Digital marketers talk of earned, owned, and paid media — when others tell your story via their preferred channels (earned), when you maintain the platform or channel (owned), and when you exploit others’ channels to get the word out (paid). Some DMers split out shared as a fourth species, effectively the amplification of earned/owned/paid messages. There’s lots of marketing science behind this analysis, from researchers such as Forrester (image at right) and marketers, advertising mavens, and platforms. Search for yourself; my interest at this moment is elsewhere. It’s on application of the e/o/p(/s) concept to an important aspect of consumer behavior, to loyalty.
My analysis —
Owned loyalty — lock-in — stems from lack of (practical) choice. I had a one-stop outbound flight because a non-stop would’ve meant using an airline other than American (or partner), at an exorbitant ticket cost. Flying AA’s fine with me — I’ve done it often — and I’m sure that the Phoenix Airport has many hidden charms that weren’t visible during my stop-over, but I sure would have preferred a non-stop flight. My loyalty to AA was owned.
I earned advantage loyalty-program miles for American flights, but like others who fly only a few times a year, miles don’t trump schedule or ticket price when I choose flights. But some of my friends fly A LOT and have earned status, status that promises upgrades. Loyalty-program miles and points — and repeat-buyer discounts and other incentives and concessions, recognizing buyer choice — constitute paid loyalty.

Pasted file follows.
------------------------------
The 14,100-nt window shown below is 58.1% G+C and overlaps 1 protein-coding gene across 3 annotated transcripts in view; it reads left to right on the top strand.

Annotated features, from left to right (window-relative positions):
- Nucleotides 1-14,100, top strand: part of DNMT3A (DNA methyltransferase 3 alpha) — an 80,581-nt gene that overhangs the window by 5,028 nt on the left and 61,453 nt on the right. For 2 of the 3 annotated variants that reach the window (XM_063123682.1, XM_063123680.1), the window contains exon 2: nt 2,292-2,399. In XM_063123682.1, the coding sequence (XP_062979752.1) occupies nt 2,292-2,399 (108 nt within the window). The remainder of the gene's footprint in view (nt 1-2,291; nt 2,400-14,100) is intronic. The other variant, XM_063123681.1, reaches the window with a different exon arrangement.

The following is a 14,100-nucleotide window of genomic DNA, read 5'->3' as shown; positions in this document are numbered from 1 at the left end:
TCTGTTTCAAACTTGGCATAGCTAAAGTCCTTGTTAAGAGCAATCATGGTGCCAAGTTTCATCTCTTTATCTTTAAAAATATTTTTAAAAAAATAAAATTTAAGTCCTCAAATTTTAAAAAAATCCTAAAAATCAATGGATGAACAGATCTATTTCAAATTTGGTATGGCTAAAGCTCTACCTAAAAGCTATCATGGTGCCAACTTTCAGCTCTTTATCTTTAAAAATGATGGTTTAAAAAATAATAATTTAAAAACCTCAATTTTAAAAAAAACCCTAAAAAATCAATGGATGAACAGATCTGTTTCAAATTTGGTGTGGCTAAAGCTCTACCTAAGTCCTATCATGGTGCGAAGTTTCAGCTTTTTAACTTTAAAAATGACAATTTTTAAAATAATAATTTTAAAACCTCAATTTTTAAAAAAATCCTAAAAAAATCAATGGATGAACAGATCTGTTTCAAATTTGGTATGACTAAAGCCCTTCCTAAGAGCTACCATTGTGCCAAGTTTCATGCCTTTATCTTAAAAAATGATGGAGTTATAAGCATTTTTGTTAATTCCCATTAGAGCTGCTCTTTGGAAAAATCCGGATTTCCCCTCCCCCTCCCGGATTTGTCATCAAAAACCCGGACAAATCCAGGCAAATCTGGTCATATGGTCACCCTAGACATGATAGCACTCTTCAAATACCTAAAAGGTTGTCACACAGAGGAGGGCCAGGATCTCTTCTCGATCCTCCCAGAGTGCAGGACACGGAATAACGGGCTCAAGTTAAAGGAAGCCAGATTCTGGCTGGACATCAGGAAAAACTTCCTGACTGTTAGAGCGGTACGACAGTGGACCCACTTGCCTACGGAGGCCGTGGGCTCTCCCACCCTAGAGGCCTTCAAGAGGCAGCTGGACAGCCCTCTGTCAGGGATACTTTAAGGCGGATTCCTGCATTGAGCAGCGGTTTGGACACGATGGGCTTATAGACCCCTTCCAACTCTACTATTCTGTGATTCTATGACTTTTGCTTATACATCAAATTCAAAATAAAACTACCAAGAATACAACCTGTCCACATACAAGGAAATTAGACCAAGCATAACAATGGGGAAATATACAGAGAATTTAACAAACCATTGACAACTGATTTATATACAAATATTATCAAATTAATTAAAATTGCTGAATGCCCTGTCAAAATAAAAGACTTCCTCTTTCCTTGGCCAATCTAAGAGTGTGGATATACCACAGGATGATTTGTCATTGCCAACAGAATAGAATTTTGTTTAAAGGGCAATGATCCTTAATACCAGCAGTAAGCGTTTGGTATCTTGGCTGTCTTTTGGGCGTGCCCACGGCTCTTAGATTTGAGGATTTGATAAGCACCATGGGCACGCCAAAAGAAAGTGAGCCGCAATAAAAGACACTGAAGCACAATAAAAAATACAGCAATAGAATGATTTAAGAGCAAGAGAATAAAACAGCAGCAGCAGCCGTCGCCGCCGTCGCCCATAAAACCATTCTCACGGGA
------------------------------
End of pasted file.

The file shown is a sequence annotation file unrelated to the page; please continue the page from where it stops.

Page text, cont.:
Just as earned media is best — the product of doing, saying, or offering something noteworthy — earned loyalty the type we crave. You win earned loyalty by delivering exemplary customer experience — in the form of products, services, and interactions — to create customer satisfaction that freezes out the competition. Earned loyalty may even allow for a price premium, because the customer perceives your offering as that good.
And finally category 4, shared loyalty, a concept that has another name, advocacy. It’s one thing to say that you “would recommend” a product or service — Net Promoter polls recommendation likelihood — and another to actually do it. The point is that just as satisfaction doesn’t guarantee loyalty — a happy customer may still choose a competitor’s product or service based on price or convenience — a “promoter” rating doesn’t mean that there will be an actual recommendation. A promoter may not be an advocate. A promoter may not even be loyal. But a loyalist — a repeat buyer — who shares, that’s golden!
Reader, does my extension of earned/owned/paid/shared, from media to loyalty, make sense to you? Your comment is welcome!
Seth Grimes is an industry analyst and consultant who specializes in text analytics and sentiment analysis. He organizes the Sentiment Analysis Symposium, July 15-16, 2015 in New York. Use the registration code CT for 10% off your symposium registration.